A conversation with Mark "Schmiddy" Schmid the CEO of Art Function Group and the inventor of the Sk8ology skate deck display stands.

By Nicholas Yau

Published 1st Feb 2021

There is an emerging trend amongst today's art collectors looking for contemporary 'objet d'art' - works of art that are not paintings, sculptures, prints, or drawings.

For hundreds of years collectors have been building 'cabinets of curiosities' that bring together fascinating objects and non-traditional artwork. Traditionally these have comprised of things like Fabergé eggs, fossils, miniature portraits, carvings and other interesting rarities.

Today’s collector is reinventing this age-old tradition with more contemporary collectibles such as sneakers, skateboards and recent memorabilia.

One man who knows more about this than anyone is Mark Schmid the inventor of the Sk8ology skate deck display stands being used for the upcoming Centrepoint fundraising auction – Objects of Art | The Skateboards.

Ahead of the auction, we caught up with Mark to hear more about skate decks transition to fine art.

Mark, thank you for supporting Objects of Art | The Skateboards the fundraising auction for Centrepoint charity.

Can you tell us a bit about Sk8ology and its history ?

Our pleasure to support! The genesis of Sk8ology was completely self serving as I personally wanted a way to hang up my skateboard deck collection without the use of fishing line, shoe laces, zip ties, or multiple screws in the wall...The black “T” nuts we use were originally made by Powell/Peralta for their noses/tails/rails in the 1980’s and I always liked the precise fit when holding their plastic protective parts on the decks of that era...the fit was so precise that with a longer screw the displayed decks would float with no hardware showing.Voila! We got our “Floating” aesthetic and our business was born. The year was 2007.

In your time involved in skateboarding culture, what defined the moment where these wooden boards came to be considered as fine art or historical memorabilia?

I LOVE all the era’s of skateboarding decks. My first board in the late 1960’s was a mahogany butcher block style board that my Dad painted gray. He painted a “Jaws” style mouth on the top and hammered in some black nails into two filed down rail indentations to gift me the oceans most feared predator in the form of a skateboard.it was a work of art! The skateboard is such a form of self expression that it was destined to become a canvas...As skaters started customizing their own boards with art, the manufacturers got the hint and figured out the formula: Brand, Pro, Artist.not necessarily in that order, but those 3 elements.

As described by yourselves, “The influence of skateboarding runs deep through the founders of the Sk8ology brand.” What is it about skateboarding that has made it become such a cultural phenomenon?

Skateboarding was my first cultural passion. I remember falling asleep with the latest issue of Skateboarder Magazine every night in the summer of 1976.Saving up for the ultimate deck, trucks, wheels, bearings, & hardware. Going skateboarding everyday from after school until dark. There was a revolution in equipment technology that made the transition from the older equipment feel like the new stuff was like riding on clouds (loose ball bearings to precision bearings in softer/higher traction wheels)...those were such great memories. Waking up every morning with the simple objective of defying physics on a skateboard...There were millions of us with that exact same feeling. With the complexities of life, skateboarding was & still is, such a simple joy. Everytime I see a displayed skateboard, it takes me back to that time in my life when nothing mattered except skateboarding.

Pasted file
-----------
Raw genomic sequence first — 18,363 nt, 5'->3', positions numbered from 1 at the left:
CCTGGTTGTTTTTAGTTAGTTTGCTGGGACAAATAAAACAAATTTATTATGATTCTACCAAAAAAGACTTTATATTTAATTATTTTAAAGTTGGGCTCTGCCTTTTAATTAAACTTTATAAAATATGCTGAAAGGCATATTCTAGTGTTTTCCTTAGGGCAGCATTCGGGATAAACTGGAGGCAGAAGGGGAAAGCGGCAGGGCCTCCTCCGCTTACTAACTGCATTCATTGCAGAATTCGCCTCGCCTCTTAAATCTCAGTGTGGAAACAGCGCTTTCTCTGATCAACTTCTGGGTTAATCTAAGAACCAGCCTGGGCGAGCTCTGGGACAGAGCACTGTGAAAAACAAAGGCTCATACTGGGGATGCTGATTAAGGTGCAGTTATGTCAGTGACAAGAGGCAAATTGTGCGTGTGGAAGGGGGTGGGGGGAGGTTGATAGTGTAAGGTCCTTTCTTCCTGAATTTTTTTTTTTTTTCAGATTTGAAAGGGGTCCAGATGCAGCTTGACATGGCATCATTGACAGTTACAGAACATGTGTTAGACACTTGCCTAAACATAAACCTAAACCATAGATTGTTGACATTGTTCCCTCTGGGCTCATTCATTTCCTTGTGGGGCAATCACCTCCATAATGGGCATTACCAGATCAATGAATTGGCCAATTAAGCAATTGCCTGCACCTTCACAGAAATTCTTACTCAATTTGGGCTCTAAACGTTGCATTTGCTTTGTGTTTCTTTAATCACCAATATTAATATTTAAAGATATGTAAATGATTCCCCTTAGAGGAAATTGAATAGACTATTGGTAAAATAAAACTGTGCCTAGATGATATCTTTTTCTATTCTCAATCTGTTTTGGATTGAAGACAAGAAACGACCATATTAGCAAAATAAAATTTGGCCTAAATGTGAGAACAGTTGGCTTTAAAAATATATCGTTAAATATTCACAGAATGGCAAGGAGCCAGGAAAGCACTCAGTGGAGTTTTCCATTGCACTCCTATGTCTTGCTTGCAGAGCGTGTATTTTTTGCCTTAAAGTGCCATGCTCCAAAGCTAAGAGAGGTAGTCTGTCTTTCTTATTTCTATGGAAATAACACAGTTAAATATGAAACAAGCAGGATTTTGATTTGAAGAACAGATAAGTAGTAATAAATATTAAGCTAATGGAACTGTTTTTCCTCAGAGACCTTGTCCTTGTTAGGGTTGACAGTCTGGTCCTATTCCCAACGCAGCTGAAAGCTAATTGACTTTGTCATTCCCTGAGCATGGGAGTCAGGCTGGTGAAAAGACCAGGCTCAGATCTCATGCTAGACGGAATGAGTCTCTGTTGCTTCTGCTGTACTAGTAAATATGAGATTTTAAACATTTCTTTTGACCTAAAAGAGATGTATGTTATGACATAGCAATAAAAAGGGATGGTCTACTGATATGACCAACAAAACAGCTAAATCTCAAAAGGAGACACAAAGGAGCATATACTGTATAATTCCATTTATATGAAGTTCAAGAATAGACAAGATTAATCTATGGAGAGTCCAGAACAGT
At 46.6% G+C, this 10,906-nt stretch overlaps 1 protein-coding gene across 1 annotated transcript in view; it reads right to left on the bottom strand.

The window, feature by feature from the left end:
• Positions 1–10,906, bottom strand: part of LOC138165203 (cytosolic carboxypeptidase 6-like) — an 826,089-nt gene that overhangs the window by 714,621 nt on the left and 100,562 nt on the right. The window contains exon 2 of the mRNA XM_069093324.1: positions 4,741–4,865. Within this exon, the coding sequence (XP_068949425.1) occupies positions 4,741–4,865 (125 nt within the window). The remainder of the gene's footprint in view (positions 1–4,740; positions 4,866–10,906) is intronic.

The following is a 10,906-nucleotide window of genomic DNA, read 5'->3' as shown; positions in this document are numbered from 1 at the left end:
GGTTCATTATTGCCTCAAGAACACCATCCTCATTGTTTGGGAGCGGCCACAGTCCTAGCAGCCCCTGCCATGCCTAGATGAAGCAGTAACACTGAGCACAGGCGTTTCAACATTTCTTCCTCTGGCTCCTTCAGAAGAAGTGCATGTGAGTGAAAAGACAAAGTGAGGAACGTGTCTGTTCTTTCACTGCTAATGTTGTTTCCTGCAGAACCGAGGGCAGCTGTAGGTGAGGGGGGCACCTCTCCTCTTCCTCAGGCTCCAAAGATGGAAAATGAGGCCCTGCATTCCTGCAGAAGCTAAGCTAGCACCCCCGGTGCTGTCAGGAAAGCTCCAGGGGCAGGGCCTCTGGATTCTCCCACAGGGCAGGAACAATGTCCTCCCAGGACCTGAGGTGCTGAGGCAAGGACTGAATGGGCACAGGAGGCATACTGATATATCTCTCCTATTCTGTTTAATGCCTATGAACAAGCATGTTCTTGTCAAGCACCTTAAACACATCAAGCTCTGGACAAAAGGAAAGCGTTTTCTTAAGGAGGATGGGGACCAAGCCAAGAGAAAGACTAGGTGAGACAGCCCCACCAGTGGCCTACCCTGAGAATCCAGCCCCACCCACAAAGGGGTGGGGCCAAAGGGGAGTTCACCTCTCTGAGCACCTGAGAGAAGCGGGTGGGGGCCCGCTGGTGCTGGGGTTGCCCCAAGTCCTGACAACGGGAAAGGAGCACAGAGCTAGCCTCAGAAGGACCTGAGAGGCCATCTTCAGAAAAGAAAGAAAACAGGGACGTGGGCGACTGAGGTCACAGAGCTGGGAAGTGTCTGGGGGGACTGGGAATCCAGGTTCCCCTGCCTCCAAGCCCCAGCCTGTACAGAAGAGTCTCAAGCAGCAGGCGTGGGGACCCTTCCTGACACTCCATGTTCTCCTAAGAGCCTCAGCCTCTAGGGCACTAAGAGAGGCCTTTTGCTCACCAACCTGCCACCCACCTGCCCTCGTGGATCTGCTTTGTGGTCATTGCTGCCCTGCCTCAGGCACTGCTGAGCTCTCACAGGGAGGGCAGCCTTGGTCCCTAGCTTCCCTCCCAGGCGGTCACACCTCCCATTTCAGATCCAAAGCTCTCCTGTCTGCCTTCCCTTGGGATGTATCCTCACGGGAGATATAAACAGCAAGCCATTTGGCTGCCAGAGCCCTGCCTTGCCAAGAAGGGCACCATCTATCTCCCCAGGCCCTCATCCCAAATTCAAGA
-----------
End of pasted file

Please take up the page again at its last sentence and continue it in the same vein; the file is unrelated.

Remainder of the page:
At what point did you feel the need to develop a product to showcase skate decks and recontextualise them?

Again, it was the need to respect & honor my own skateboard deck collection. Who are some of the skate deck artists that stand out to you? There are so many ...you almost gotta go by era. Here’s my spitballed list: Blender, Humpston, Fairey, Gonz, Templeton, Howell, McKee, Neckface, Miller, Jimbo Phillips, VCJ, Horton, Francis, Bratrud, Pushead, Pendleton….the list could go on for a while.

What are the highlights from your skate deck collection?

The one of a kind hand painted set from Jayson Atienza are my current favorites….

Which collection to you admire the most?

One of the owners of MailChimp (the email service) Dan Kurzius, has a really solid collection….so does Johnny Schillereff of Element Fame, & Dyrdeks is really good (gives 100% credit to his parents who had AWS always send them a new model to archive)

What advice would you give to a first-time buyer looking to display skate decks and build their collection?

Buy what you like, what makes you feel good when you look at it. Get it on the wall.don’t let it hide in your closet.

What is next for Sk8ology, how can people follow what you are up to?

We are finally building out our new website.and, maybe we should be a bit more into the ‘gram?

And finally, with your very discerning eye, which of the skate decks in the auction has caught your attention?

My favorites are the Olly Fathers Pushing Shapes & Grayson Perry Kateboard...oh, nice work by you guys on your lighting...makes a HUGE difference!

Thank you Mark.